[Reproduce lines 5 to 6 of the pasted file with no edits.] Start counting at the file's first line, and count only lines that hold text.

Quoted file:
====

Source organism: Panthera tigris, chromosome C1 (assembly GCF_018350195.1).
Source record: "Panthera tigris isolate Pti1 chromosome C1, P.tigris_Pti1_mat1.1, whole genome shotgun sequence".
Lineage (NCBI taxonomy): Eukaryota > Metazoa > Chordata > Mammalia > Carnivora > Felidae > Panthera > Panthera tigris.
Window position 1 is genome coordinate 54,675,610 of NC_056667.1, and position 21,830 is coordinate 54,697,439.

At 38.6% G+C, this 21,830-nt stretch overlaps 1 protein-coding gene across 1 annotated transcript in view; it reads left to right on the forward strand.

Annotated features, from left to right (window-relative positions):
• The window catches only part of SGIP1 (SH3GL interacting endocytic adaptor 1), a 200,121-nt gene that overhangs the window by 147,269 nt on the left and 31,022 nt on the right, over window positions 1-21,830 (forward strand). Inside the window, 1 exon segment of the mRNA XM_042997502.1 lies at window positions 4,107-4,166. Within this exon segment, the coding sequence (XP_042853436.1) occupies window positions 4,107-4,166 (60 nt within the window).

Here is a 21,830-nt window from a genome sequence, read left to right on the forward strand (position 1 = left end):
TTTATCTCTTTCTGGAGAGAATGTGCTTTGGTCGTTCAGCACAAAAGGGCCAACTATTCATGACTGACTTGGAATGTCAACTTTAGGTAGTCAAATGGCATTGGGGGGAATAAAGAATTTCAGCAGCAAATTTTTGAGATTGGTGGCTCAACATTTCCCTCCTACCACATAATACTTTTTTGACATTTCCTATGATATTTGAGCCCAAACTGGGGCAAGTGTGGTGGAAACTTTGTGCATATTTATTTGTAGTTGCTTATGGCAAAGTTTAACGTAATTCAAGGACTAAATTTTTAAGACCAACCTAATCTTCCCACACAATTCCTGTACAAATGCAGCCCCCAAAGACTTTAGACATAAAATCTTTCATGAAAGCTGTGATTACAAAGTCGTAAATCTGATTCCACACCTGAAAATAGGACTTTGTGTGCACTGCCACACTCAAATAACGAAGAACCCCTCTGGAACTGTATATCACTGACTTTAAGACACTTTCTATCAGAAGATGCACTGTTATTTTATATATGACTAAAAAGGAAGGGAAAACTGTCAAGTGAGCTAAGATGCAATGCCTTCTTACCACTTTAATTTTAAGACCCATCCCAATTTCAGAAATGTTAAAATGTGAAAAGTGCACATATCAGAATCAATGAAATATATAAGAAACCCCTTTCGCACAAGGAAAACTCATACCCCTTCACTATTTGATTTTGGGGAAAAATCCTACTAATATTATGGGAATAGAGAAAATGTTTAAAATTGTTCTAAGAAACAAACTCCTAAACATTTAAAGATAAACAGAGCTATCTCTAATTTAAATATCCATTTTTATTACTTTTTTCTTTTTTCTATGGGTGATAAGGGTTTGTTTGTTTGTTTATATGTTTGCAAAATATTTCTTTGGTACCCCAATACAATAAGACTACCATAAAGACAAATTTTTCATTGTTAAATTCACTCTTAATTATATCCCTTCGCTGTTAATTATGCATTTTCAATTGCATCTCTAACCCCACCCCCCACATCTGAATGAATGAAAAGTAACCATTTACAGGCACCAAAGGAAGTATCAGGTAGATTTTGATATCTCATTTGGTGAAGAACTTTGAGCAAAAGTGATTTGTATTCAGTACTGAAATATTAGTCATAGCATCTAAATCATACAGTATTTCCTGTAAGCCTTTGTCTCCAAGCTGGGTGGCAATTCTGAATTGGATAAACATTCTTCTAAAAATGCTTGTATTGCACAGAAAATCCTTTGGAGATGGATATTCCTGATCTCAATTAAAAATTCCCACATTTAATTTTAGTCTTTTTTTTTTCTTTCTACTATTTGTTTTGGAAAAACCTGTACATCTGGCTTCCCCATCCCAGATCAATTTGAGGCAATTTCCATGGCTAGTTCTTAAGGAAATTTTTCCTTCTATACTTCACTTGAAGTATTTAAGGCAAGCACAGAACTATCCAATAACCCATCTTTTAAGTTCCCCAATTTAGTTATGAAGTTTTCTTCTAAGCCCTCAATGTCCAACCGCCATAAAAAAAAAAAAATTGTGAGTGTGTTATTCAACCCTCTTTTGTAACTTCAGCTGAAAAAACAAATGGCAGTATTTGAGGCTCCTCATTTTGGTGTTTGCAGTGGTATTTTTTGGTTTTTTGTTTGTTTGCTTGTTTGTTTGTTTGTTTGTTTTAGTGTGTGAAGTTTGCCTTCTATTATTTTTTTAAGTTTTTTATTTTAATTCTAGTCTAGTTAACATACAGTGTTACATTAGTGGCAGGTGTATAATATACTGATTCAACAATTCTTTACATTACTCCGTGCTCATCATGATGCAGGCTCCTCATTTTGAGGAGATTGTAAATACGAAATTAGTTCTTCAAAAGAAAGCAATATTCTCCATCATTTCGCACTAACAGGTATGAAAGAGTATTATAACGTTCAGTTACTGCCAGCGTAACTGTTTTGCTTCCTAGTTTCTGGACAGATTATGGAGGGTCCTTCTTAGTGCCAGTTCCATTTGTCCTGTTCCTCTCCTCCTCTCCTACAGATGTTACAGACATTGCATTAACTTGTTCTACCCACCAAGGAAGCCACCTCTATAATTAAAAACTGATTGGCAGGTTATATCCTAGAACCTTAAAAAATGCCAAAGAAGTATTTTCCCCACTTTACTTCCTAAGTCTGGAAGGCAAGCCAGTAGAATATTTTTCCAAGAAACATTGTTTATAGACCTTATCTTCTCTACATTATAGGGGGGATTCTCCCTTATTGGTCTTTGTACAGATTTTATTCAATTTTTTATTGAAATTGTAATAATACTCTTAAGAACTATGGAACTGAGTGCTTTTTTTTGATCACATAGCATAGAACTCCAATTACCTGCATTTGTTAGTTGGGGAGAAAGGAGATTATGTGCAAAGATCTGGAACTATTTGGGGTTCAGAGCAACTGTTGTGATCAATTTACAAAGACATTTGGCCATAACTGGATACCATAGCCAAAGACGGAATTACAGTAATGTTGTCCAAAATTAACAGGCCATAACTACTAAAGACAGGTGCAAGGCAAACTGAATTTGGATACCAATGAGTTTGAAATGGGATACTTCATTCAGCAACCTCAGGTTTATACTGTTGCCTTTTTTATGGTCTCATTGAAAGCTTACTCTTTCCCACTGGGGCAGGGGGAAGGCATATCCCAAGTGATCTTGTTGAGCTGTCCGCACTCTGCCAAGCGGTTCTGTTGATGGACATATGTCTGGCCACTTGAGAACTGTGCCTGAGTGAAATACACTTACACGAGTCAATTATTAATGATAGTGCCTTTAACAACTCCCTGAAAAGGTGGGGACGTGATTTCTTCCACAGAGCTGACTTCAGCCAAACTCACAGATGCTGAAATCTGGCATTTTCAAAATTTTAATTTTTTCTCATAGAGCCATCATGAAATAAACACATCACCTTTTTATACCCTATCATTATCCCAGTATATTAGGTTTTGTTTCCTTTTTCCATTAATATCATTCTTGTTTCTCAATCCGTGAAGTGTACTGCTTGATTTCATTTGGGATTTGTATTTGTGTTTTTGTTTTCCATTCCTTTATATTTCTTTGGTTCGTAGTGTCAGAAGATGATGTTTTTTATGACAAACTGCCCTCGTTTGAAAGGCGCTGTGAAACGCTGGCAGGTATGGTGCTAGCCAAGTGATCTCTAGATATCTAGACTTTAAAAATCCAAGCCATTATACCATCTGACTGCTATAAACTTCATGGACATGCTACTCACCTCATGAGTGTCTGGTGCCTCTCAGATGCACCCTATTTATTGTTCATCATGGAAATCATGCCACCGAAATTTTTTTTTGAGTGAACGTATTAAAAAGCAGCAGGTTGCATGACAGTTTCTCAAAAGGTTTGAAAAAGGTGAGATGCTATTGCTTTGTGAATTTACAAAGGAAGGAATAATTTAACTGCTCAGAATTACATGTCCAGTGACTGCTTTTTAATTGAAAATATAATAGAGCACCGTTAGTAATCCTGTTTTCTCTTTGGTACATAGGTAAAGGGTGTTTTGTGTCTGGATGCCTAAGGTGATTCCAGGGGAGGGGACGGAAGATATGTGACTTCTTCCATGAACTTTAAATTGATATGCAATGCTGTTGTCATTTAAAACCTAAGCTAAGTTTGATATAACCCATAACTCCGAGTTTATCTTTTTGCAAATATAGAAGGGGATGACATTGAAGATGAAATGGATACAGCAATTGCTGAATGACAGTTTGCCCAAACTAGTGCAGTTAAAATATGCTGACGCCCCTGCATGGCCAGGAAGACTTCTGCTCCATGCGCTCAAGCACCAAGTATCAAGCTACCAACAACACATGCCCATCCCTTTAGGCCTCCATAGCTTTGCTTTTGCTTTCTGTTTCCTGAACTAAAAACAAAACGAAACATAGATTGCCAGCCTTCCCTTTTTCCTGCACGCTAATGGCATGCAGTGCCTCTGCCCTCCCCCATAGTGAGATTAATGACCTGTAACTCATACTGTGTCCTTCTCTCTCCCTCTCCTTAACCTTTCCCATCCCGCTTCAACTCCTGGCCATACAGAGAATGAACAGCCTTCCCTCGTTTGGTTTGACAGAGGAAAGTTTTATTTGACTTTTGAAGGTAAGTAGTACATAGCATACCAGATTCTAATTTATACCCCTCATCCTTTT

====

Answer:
At 38.6% G+C, this 21,830-nt stretch overlaps 1 protein-coding gene across 1 annotated transcript in view; it reads left to right on the forward strand.

Annotated features, from left to right (window-relative positions):